On Wednesday, Orit Bashkin, professor of modern Middle Eastern history at the University of Chicago, presented on the findings of her most recent book, Impossible Exodus: Iraqi Jews in Israel.
Speaking to an almost full Gund Community Foundation Theater, Bashkin shared excerpts from memoirs, poetry and literature highlighting Arab Jews’ protest against the living conditions of the transit camps, referred to as “ma’abarot” in Hebrew, that they had been placed in by the Israeli government.
Bashkin began her talk by emphasizing that the term “Arab Jew” was not oxymoronic. Despite the prevalence of Arab-Israeli conflict in world affairs — a conflict that paints Arabs and Jews as antagonists she argued that these Jews identified as Arab, as Arabic was the language they learned, read and spoke in, and they were full members of pluralistic neighborhoods alongside Arab Christians and Muslims.
The Iraqi Jews who migrated to Israel in the 1950s had left behind their culture, their education had been disrupted and their living conditions in the ma’abarot had caused them to feel neglected by the state. During especially rainy winters, the state separated Arab Jewish children from their parents; Bashkin said that this policy of child separation prevented whole families from leaving the ma’abarot.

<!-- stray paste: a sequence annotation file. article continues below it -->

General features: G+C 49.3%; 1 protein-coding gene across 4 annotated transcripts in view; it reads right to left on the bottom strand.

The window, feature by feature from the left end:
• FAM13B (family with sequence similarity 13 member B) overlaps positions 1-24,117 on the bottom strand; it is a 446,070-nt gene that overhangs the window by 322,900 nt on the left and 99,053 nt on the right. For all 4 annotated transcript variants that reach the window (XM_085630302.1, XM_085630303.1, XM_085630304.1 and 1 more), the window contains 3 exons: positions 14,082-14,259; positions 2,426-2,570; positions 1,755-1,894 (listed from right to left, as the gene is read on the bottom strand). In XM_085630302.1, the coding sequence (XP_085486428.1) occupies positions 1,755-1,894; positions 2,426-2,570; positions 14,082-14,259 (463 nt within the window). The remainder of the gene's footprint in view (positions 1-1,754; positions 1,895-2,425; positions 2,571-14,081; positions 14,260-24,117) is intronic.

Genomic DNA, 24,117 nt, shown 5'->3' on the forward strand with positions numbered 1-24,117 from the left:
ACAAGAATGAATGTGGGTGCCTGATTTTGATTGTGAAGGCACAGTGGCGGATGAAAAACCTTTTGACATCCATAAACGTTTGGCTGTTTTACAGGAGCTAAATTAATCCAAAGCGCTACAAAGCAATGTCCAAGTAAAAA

For Bashkin, this fit into a broader tension between Jews in Israel who had migrated from Europe and those from the Middle East and North Africa, including the Sephardi Jews in Israel, Iraqi Jews and Jews from other Arab countries. She highlighted the use of racialized language and a complex taxonomy used by Israeli officials that cast these Arab Jews as inferior.
Bashkin used stories from Arab Jews recounting their lives in these transit camps to show the ways they resisted their treatment as second-class citizens. Alongside more obvious examples such as the Israeli Black Panthers, she highlights less obvious forms of resistance, such as how mothers resisted child separation policies and Arab Jews continued to speak and produce literature in their native tongue.
For Adam Aluzri ’19, the major takeaway was the resistances’ parallels with the U.S. civil rights movement.
“That was something that was totally unexpected, but I think it really demonstrates a lot about the kinds of conditions that [Iraqi Jews] were living in and the origins of ongoing discrimination against Eastern or Sephardic Jews in Israel now,” he said.
Bashkin concluded her talk by discussing the relevance of her research to modern times.
“Even today [that is what] we are seeing with the separation of children,” she said. “It makes you feel like you are dealing with not only a problem of the past, but something that is ongoing.”